Want to marinate tofu, but also need to have supper on the table in 20 minutes?  Never learned to stop time for everyone but you?  Here's an easier way to solve that problem, and it works with any tofu marinade recipe. 

This technique is for grilling the marinated tofu in a frying pan, but it works just as well if you're planning to bake or broil it; you just can't do the whole meal in one pan.

First, assemble the ingredients for the marinade in a large non-stick frying pan.  This is a tofu marinade from the Rebar cookbook, but you can use your favorite.  What you see here is light soy sauce, dark soy sauce, ginger, garlic, sambal olek, brown sugar, lime juice, pepper, and a little Thai basil (frozen).  You will also need to add a bit of water or vegetable stock.

Meanwhile, quick-press the tofu, like this (note that this works only with firm or extra-firm tofu, not soft or silken).  Cut the block of tofu into two, three, or four pieces widthwise:


Take a clean tea towel, fold it in half lengthwise on a counter, and place one of the tofu slices on it, leaving enough room on the bottom end of the towel to fold over the tofu:


Fold the bottom part of the tea towel up over the slice of tofu, and place another tofu slice on top:


Now fold all that over, sandwiching your third (or third and fourth) tofu slices into the cloth so that each slice is surrounded by cloth and you have a neat packet:


Now place your open palms over the packet and lean hard.  As long as the weight is evenly distributed, the tofu can take it!  Lean very hard, until you feel your hands becoming damp from the water the tofu is giving up.  Turn the packet over and do the same on the other side.  The pressing process will take two minutes at most.  When you unwrap the packet, the cloth will be wet and the tofu will be fairly dry.  Now place the slices in the marinade:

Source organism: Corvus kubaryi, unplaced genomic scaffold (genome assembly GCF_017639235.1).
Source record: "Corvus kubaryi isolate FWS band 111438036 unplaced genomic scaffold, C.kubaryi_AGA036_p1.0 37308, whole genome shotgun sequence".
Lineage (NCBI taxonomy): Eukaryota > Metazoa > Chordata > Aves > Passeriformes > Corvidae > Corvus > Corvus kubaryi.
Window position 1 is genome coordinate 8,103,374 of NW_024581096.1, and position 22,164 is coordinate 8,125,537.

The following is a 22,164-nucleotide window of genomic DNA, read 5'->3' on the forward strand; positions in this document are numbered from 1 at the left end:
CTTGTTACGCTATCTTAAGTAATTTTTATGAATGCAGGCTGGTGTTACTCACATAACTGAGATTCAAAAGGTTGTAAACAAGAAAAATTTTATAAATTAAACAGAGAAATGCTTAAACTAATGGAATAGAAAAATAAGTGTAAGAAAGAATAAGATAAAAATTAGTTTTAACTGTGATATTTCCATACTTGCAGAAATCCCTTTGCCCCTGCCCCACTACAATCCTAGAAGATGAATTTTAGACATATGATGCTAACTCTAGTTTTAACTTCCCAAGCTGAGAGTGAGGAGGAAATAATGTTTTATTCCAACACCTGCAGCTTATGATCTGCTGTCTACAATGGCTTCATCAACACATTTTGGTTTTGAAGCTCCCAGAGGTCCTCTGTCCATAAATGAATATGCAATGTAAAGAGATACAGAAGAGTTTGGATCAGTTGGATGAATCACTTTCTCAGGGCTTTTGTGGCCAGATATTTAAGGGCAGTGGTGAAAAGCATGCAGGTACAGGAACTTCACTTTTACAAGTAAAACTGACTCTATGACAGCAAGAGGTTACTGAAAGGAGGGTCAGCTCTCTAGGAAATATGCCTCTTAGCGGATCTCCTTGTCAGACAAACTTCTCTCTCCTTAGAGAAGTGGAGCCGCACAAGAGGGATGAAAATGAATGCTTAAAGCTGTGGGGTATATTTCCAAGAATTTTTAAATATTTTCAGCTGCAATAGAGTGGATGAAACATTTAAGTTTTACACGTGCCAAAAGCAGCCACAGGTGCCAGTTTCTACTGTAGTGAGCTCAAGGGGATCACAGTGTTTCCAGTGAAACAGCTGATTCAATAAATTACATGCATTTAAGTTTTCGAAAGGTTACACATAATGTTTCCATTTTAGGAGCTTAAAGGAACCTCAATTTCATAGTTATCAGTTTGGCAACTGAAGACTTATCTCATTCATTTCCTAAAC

Turn them over to coat:


...and turn the heat on just to Min to warm everything up a bit.  The tofu will absorb as much of the marinade in five minutes once it's been quick-pressed and warmed in the marinade as it will in an hour.  You can cut your vegetables while you wait.  It's done!


Pour off as much of the marinade as you can (but save it), and the tofu is ready for frying:


For a fast meal, remove the tofu pieces from the pan, leaving the oil behind, turn up the heat, and stir fry a few vegetables, adding some of the marinade to flavour them.  You can get fancy and make a little sauce of the marinade by adding extra water and a bit of cornstarch, but I didn't do that:


Here's the whole plate, sprinkled with chopped cashews, cucumber, and red onion, and served over jasmine rice.  Start the rice cooking before you assemble the marinade ingredients, and your meal will be ready when the rice is.

Thursday, January 13, 2011

Chili cashew dosas